Analysing the 2022 Wheat Market and Strategies to Consider (Jan-22)
Harvest is here and wheat prices remain strong both domestically and internationally. But what is the best grain marketing strategy to capitalise on the current market and what should growers be doing with their wheat? Before we dive into the wheat market situation and strategy approaches, we must remember that we never throw all our eggs in one basket when approaching the marketing of our grain. A balanced approach is always best which incorporates a mix of cash sales and carrying grain both unhedged and hedged into the post-harvest market. Post-harvest hedging in non-drought years has proven to elevate returns as part of a balanced strategy and given the extremely weak Australian wheat prices versus international benchmarks at the time of writing, the opportunity in this strategy is very compelling.
Firstly, why are wheat prices where they are, and can they be sustained?
Global exporter wheat production using Black Sea, US, EU, Canada, Australia, and Argentina has increased by only 10.7 Mt over the past 10 years using latest WASDE data to around 375 million tonnes (Mt). This pales in comparison to the increase in global wheat imports of 50.8 Mt to 201 Mt over the same period since 2011. The net result is a tightening in major exporter wheat ending stocks as a percent of global imports to 12%, the lowest level on record. This is the primary driver of global wheat prices where Mar-22 CBOT wheat futures are trading around $390/t at the time of writing compared to the highs of A$305/t hit in early 2011 (our last feed wheat event) and over $85 per tonne higher than this time last year. No doubt international wheat prices can lift further but given the steep discount we are currently witnessing in Australian wheat prices vs global benchmarks (eg basis US futures), a post-harvest hedging strategy is a worthwhile consideration in any marketing plan this year. Local prices for wheat are strong on face value, especially for milling wheat and hence selling a decent portion for cash at harvest is worth considering. But we never throw all our eggs in one basket, especially when on closer inspection we are the cheapest wheat in the world.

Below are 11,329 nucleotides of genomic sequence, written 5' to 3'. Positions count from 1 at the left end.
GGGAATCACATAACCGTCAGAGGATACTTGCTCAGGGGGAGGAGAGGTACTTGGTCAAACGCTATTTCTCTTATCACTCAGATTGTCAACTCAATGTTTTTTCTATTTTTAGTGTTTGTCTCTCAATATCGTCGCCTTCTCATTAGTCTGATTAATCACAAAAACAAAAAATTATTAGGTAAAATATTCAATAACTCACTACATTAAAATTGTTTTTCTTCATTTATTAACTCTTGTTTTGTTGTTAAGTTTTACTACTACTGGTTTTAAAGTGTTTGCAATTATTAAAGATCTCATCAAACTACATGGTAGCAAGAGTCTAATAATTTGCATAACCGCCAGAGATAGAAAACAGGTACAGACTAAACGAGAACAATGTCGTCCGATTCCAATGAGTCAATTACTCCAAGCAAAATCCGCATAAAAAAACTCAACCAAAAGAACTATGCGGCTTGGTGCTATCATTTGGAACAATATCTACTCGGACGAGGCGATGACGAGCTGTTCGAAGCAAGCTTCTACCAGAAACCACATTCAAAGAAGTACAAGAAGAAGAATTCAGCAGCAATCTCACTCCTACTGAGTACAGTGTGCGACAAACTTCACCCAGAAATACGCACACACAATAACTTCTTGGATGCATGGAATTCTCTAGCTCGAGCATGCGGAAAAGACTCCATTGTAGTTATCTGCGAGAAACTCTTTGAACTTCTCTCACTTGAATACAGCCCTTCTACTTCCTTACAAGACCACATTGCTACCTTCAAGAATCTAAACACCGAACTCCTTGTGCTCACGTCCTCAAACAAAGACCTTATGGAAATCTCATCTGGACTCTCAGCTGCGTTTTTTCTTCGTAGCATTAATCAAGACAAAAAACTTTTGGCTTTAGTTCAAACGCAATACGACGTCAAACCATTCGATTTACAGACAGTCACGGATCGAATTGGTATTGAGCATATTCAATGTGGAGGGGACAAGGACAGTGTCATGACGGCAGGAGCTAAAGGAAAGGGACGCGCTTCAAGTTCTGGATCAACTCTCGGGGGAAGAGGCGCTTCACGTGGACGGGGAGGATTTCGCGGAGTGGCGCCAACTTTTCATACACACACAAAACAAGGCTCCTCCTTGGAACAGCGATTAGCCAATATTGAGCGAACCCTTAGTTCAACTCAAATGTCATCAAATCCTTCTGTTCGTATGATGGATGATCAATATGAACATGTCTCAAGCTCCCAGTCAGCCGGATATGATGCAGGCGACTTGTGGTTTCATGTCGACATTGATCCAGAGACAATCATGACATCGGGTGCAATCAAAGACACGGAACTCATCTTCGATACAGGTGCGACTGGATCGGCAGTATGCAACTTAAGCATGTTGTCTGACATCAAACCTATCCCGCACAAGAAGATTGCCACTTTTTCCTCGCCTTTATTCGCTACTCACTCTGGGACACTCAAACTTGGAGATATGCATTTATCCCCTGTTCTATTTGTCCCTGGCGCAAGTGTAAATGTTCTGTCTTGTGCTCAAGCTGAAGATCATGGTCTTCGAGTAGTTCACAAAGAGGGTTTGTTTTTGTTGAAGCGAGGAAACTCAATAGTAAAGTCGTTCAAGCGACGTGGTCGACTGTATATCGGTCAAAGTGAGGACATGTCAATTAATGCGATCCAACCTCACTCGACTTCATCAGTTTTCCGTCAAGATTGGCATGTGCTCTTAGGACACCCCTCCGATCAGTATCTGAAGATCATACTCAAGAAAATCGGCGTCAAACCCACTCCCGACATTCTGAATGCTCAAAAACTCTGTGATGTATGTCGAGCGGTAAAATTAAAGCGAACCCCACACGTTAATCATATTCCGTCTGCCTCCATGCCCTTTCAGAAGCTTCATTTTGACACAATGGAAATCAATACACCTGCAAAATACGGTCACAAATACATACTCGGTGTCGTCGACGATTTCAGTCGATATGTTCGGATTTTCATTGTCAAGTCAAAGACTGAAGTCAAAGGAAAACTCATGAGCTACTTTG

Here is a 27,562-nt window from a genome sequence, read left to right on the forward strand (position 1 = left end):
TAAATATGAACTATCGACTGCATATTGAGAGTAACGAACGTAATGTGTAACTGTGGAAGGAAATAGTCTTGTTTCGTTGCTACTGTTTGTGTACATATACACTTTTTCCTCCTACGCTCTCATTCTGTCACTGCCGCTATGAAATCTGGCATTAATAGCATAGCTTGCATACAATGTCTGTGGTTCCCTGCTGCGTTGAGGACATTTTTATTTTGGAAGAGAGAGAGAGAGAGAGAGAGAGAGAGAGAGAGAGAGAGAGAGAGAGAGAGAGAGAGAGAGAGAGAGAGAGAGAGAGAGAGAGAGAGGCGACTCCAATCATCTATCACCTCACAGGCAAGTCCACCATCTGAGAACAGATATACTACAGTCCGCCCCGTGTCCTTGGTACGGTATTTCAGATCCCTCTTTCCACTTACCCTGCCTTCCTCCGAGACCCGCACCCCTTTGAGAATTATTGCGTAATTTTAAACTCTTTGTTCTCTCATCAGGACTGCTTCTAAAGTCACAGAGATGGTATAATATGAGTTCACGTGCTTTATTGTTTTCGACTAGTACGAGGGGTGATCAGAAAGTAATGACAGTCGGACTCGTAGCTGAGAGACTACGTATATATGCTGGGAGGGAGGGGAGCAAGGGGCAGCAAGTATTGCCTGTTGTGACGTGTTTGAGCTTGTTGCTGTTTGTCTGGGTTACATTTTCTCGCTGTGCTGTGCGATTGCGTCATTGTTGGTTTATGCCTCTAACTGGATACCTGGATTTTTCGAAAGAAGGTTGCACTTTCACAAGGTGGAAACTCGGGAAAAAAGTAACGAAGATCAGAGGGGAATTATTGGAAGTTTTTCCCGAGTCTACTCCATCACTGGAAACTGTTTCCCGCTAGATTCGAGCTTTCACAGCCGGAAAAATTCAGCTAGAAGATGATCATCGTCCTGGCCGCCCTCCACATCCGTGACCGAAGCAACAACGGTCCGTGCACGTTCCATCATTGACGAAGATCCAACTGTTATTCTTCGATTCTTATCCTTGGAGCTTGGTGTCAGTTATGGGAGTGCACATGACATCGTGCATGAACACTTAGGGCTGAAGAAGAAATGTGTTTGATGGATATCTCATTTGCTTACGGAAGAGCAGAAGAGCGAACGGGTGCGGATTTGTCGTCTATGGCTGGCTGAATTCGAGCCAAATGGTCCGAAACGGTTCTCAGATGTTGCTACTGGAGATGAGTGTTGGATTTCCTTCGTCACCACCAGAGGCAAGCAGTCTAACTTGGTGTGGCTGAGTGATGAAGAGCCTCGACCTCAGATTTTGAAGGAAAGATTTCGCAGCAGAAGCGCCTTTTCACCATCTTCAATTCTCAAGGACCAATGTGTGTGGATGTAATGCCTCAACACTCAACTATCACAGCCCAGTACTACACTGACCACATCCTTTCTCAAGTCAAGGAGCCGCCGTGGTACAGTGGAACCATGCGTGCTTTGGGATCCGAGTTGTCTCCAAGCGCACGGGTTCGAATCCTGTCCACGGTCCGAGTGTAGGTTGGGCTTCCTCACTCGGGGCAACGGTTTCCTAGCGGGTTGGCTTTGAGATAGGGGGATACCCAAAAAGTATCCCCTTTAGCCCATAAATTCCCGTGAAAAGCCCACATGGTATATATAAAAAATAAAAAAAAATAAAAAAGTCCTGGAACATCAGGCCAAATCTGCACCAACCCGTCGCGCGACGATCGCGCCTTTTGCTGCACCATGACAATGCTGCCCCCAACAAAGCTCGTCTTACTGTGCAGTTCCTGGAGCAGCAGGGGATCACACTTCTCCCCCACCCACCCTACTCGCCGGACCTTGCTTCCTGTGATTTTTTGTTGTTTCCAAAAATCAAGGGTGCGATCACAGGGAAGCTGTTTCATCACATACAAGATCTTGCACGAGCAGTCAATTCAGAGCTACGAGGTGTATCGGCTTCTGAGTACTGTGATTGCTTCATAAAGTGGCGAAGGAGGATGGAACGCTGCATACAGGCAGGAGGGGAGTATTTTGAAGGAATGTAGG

Australian Wheat Remains Relatively Cheap
Australian wheat is relatively cheap into the international market with ASW1 trading at around -$60/t under the nearby CBOT wheat swap in the Victorian and Newcastle port zones. Downgraded quality feed wheat grades such as AH9, AGP1 and SFW1 are a whopping -$110/t under the nearby CBOT wheat swap at time of writing right across the East Coast. We are at a significantly bigger discount to the world market versus 12 months ago. The reason being the record large Australian wheat crop which is estimated at over 35 Mt is placing downward pressure on the market as exporters simply cannot buy and execute it all in the short term. The fact that our domestic prices, when converted to delivered Southeast Asia equivalent, are around A$60-80/t cheaper than our competition (as our freight is also cheaper than Russia) illustrates just how historically weak our relative pricing is currently.